1

For some reason the BIOS of my HP Proliant Microserver (running Debian Jessie) doesn't like its Battery anymore, I changed it a couple of times, it always complains about the Battery being empty, which is not correct, I checked with a Voltmeter.

As a consequence, the machine forgets its date on startup, obviously causing all sorts of problems on restart. As a "simple" workaround, I want to prevent Debian of using the hwclock as a timesource, use ntpd instead and then (if need be) set the hwclock to the time retrieved by ntp.

There seem to have been some changes how the time is managed in the last couple of years, ntpdate seems not the right way anymore. ntpd -qg works, then there are posts where people say timedatectl is the correct way to handle time setting nowadays on a systemd distribution, but it's not working out of the box on my Debian ("Failed to create bus connection: No such file or directory").

  1. What is the correct way to retrieve system time via ntp on boot on a Debian Jessie system?

  2. How do I prevent Debian from using the hwclock as a time source? (https://wiki.debian.org/DateTime mentions /etc/init.d/hwclock.sh - so do I just delete it?)

2

First, you actually do need to have the clock set right before you get a network connection.

On Debian, there's a package called fake-hwclock that will make sure things are kept sane. It stores the date on shutdown, and then sets the system time to that on startup. This ensures the clock never appears to run backwards. It's widely used on cheapuer SBC systems, such as the Raspberry Pi. You can switch to using this by just installing it. It will override the time that systemd has pulled from the hardware.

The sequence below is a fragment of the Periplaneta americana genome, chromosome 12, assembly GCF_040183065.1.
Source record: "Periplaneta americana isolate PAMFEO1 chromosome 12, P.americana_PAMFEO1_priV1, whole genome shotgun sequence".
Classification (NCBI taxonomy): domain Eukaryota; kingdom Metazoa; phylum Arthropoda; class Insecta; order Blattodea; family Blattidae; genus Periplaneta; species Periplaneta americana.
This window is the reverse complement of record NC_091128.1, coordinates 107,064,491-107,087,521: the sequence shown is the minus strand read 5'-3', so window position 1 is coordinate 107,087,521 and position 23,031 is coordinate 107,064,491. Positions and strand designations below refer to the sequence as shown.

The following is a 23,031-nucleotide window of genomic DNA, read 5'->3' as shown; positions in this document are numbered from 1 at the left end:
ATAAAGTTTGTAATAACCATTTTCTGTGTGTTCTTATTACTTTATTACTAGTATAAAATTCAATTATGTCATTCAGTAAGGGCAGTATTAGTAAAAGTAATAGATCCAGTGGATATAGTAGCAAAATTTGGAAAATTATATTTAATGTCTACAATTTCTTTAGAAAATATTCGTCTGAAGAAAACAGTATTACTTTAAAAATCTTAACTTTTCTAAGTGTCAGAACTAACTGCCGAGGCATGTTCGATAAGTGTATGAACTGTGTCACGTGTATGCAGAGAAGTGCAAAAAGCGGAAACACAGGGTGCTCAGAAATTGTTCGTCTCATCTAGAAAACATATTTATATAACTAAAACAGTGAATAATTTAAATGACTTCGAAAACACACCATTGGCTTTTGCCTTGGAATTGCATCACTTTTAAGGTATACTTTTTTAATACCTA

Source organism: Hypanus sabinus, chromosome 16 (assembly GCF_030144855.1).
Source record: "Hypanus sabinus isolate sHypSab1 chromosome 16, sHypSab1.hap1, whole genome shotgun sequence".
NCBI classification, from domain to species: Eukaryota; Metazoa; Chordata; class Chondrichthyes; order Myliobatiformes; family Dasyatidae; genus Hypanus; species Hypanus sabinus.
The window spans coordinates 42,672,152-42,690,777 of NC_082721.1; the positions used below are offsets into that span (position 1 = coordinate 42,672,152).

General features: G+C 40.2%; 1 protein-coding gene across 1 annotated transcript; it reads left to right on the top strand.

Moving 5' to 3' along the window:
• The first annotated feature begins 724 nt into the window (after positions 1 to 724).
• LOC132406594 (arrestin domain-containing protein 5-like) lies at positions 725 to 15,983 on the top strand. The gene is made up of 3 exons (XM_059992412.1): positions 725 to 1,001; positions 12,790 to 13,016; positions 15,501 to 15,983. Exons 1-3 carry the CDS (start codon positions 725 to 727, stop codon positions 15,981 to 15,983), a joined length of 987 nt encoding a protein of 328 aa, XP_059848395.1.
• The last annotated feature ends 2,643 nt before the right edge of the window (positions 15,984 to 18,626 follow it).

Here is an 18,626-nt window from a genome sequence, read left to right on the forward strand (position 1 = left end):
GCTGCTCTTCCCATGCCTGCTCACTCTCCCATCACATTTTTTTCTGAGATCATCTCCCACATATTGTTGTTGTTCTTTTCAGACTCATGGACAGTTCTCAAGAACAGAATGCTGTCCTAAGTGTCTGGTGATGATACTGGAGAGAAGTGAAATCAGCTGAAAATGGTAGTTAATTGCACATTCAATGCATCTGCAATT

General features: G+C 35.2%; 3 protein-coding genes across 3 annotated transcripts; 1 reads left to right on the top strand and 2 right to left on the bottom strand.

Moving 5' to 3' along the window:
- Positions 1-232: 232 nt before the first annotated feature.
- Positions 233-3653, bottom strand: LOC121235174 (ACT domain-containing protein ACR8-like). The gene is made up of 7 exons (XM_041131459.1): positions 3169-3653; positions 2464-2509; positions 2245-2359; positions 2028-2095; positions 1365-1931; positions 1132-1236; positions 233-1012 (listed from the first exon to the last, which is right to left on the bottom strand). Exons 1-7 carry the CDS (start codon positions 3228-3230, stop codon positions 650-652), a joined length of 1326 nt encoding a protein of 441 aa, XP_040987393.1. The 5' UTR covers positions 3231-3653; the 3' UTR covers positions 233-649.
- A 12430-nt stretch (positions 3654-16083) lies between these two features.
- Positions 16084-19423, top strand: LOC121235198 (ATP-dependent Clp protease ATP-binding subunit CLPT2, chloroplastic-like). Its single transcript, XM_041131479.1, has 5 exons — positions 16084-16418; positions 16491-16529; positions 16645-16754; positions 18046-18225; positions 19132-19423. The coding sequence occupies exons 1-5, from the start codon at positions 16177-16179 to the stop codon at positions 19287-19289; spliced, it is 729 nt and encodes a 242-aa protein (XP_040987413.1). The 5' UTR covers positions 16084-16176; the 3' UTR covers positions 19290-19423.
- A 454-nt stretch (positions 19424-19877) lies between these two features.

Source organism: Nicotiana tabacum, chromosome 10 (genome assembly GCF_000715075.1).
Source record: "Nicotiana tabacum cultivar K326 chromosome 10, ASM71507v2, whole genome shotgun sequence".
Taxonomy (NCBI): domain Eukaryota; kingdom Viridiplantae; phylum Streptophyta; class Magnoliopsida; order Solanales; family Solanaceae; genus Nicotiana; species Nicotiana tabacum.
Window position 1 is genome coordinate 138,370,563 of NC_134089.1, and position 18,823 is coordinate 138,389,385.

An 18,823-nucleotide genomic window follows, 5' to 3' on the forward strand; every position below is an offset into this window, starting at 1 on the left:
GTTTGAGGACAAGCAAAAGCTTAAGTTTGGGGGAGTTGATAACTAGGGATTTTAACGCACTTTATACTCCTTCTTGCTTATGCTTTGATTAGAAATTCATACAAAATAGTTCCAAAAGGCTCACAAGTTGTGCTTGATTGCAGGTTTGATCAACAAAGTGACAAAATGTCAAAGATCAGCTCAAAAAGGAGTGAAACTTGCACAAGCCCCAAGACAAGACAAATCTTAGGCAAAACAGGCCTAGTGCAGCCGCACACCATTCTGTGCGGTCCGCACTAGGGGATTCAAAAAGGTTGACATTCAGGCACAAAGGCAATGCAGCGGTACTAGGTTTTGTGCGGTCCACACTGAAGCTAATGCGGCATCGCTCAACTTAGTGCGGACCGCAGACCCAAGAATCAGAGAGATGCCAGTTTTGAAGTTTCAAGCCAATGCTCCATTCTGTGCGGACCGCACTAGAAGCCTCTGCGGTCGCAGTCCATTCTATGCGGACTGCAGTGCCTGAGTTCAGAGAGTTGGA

As far as actually setting the time via NTP, look into systemd-timesyncd or one of the various NTP clients out there. Just starting one will make sure the clock is set correctly, though you may need special configuration to get it to step the time properly (for example, the official NTP daemon will need you to pass the -g otpion to it so that it just overrides the time without worrying about the exisitng offset).

Your Answer

By clicking “Post Your Answer”, you agree to our terms of service, privacy policy and cookie policy

Not the answer you're looking for? Browse other questions tagged or ask your own question.